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Kurt Suzuki Loves Being Compared To Joe Mauer

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(credit: Hannah Foslien/Getty Images)

(credit: Hannah Foslien/Getty Images)

(credit: CBS) David McCoy
David McCoy joined the WCCO-TV sports team in March 2013 as a report...
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MINNEAPOLIS (WCCO) — The Twins catcher is having an All-Star caliber season, leads the team in batting average, and is in the thick of the race for the American League batting title.

Sound familiar?

Yes, Kurt Suzuki has stepped in to Joe Mauer’s old job quite nicely.

“I think he and Joe are actually really alike,” pitcher Kyle Gibson said. “They’re both really cerebral.”

When asked how Mauer and Suzuki are different, Gibson took a long pause.

“Ah, that’s a good question,” he said.

Kind of says it all, doesn’t it?

When the Twins signed Suzuki this offseason, they became his third team since August. Hardly a splashy move.

The 30-year-old was brought in mainly to hold down the job until Josmil Pinto was ready to take it over.

Instead, he is having a career year. His .321 batting average leads the Twins and is sixth in the American League. He leads all AL catchers in batting average, on-base percentage and OPS, is second in hits and doubles, third in RBIs, and fourth in WAR. And he’s the hardest player in baseball to strike out — his 18 K’s the fewest among all players with enough at-bats to qualify in the batting race.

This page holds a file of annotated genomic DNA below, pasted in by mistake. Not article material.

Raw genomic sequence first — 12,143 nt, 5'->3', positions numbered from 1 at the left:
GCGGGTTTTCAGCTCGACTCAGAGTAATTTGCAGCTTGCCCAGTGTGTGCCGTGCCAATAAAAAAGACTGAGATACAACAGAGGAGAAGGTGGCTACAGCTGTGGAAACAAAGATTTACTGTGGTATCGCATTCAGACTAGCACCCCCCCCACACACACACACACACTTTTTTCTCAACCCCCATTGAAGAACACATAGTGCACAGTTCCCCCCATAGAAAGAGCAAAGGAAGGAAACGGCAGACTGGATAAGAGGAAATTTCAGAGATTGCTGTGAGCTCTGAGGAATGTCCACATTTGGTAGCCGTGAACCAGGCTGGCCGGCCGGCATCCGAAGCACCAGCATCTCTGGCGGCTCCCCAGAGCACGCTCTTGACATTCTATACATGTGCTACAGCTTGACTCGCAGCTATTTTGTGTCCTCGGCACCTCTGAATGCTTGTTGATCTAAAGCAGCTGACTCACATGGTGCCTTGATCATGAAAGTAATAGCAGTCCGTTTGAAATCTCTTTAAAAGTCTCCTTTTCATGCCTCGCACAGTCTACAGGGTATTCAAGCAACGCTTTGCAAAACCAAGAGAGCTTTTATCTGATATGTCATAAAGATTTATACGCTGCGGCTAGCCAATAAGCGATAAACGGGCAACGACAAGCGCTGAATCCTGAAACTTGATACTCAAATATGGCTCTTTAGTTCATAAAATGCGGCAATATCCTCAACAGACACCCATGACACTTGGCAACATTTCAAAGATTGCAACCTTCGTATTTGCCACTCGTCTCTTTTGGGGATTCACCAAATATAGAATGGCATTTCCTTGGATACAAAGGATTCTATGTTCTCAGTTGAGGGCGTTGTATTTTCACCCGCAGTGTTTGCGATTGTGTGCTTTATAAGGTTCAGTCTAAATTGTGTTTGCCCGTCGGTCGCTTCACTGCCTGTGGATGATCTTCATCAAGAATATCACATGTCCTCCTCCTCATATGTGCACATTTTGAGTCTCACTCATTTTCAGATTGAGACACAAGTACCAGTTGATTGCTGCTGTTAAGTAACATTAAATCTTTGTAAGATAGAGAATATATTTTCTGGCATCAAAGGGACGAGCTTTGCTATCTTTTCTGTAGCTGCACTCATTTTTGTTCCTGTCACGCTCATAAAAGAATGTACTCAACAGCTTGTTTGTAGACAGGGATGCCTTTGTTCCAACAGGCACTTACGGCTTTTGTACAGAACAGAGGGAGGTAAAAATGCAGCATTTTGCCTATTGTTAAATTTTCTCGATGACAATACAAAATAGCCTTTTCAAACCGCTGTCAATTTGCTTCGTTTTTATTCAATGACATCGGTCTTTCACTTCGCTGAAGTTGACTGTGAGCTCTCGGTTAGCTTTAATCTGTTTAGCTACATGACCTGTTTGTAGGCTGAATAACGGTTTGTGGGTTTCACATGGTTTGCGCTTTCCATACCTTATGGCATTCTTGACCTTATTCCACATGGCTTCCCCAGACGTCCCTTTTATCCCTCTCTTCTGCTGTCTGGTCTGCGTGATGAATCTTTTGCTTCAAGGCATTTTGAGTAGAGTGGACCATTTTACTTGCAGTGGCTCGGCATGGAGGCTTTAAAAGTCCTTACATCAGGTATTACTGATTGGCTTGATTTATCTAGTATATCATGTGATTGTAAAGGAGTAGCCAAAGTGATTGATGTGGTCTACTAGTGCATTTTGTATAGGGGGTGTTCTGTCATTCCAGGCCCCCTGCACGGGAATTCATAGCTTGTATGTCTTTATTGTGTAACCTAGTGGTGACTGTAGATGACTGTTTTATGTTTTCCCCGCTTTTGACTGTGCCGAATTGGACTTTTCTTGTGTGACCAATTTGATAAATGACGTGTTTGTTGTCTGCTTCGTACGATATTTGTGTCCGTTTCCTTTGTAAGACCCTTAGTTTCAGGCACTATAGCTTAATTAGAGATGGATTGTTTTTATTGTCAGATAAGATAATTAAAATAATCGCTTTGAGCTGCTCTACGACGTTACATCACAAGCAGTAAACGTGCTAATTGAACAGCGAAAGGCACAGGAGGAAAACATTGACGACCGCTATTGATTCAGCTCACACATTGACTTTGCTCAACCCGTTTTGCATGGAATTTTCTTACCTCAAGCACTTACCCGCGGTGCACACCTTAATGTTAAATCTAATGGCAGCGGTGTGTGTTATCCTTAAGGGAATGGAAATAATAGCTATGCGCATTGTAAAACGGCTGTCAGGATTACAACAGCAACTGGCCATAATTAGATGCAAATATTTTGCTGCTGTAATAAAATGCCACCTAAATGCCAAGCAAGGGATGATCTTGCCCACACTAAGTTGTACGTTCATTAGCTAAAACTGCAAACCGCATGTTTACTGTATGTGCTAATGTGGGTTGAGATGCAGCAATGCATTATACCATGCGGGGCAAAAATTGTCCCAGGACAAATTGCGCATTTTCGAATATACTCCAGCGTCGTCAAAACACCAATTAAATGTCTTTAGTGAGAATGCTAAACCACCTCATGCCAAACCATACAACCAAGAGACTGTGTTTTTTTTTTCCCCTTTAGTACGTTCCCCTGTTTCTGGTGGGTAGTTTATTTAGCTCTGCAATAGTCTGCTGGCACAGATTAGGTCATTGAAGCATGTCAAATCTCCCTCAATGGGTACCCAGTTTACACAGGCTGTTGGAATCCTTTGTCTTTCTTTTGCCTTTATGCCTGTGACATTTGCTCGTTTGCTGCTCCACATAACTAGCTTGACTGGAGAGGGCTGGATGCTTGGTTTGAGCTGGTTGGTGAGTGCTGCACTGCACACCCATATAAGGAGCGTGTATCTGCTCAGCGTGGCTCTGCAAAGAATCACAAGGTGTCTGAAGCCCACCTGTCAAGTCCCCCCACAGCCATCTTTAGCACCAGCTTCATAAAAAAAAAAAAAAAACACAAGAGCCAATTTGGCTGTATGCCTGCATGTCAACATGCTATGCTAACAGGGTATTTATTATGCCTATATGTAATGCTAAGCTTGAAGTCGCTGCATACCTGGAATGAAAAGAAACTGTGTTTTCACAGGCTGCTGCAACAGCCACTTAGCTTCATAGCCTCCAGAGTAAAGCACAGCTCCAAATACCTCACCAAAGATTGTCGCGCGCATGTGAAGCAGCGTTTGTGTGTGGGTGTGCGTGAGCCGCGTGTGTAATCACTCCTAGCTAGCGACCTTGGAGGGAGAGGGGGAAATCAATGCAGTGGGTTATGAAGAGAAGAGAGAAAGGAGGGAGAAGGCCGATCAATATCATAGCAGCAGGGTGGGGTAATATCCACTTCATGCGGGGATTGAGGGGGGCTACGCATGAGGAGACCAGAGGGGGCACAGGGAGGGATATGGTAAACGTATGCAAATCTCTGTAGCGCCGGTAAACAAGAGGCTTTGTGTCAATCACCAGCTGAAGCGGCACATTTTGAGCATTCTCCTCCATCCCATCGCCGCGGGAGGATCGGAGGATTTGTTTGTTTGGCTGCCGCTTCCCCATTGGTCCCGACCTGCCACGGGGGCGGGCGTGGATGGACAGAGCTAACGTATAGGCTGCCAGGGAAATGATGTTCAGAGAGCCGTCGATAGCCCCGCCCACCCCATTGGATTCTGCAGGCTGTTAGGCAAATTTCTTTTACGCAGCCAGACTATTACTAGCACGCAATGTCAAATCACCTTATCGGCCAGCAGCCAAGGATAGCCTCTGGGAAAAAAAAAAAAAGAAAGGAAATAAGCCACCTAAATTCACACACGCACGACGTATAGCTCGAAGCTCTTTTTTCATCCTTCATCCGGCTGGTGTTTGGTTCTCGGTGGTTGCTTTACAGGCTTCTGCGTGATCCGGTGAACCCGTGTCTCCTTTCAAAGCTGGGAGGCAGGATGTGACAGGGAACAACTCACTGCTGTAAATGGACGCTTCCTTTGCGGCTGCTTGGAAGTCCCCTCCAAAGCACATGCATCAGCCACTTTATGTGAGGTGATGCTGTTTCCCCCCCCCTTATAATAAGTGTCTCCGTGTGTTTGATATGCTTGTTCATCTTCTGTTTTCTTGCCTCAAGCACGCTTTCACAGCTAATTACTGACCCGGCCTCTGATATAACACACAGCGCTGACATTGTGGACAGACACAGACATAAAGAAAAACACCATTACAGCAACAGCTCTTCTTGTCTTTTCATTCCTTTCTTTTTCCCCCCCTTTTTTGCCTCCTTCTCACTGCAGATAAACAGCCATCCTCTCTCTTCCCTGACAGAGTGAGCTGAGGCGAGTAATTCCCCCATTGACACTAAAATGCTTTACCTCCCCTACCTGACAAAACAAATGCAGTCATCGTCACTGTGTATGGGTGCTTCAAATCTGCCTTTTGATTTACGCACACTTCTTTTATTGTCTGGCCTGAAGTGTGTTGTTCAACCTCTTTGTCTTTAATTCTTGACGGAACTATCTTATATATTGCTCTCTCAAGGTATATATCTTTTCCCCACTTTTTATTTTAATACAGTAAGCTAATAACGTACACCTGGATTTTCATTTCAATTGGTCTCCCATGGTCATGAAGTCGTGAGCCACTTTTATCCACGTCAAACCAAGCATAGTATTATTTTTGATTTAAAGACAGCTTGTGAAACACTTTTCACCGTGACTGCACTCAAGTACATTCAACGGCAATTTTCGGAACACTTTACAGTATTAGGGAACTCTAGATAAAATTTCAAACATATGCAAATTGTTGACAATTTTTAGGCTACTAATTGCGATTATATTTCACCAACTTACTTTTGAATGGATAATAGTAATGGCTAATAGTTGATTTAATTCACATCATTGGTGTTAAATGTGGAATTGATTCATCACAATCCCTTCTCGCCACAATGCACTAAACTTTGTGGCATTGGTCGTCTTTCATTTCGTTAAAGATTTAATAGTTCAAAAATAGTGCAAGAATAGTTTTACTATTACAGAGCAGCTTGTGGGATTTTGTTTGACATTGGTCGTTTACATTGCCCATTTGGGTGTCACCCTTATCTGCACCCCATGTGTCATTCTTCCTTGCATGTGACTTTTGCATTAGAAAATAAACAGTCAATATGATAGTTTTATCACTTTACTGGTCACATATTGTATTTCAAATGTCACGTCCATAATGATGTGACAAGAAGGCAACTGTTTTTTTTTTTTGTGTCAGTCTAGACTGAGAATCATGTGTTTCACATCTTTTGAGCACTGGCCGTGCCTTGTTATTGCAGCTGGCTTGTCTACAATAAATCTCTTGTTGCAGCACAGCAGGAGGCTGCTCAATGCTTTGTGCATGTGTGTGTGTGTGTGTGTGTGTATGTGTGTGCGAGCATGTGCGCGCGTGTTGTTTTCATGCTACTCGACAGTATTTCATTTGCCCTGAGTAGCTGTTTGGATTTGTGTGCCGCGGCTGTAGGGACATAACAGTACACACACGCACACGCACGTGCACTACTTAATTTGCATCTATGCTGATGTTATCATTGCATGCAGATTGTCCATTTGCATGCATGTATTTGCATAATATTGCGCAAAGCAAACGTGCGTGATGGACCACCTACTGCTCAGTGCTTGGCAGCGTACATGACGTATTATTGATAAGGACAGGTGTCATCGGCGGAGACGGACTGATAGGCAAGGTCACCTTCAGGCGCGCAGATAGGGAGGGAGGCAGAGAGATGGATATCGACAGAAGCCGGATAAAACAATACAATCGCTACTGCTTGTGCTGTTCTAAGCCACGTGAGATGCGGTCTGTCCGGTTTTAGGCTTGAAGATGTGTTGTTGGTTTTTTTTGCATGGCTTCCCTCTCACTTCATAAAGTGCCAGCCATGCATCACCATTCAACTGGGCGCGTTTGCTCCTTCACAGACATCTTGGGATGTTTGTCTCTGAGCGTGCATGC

This from a guy who’d never hit above .280 in his career — hadn’t hit above .240 since 2010. He credits his time working with Twins hitting coach Tom Brunansky with the improvement.

“We work so much every single day in the cage — talking, hitting,” Suzuki said. “He knows my swing probably better than I know my swing.”

By the numbers, Suzuki ought to be a lock to make his first All-Star Game at Target Field in three weeks. Go figure, a Twins catcher in the All-Star game. How original.

He’s currently fourth in the fan voting for AL catcher. Funny, because growing up in Hawaii, young Suzuki never even thought he’d be a baseball player.

“To tell you the truth, baseball wasn’t my first love, growing up,” he said. “It was soccer. I loved playing soccer and I’ve always loved it growing up and, obviously now baseball is my favorite sport, but growing up, I just played soccer, I loved it.”

He’s now loving this season with the Twins. He’s even loving the comparisons to Mauer that will, inevitably, always be there.

“Rightfully so,” Suzuki said. “I’ve got so much respect for Joe. So to be able to be on his team now, I’ll take the comparisons all day long if I get to suit up next to Joe. It’s all great.”

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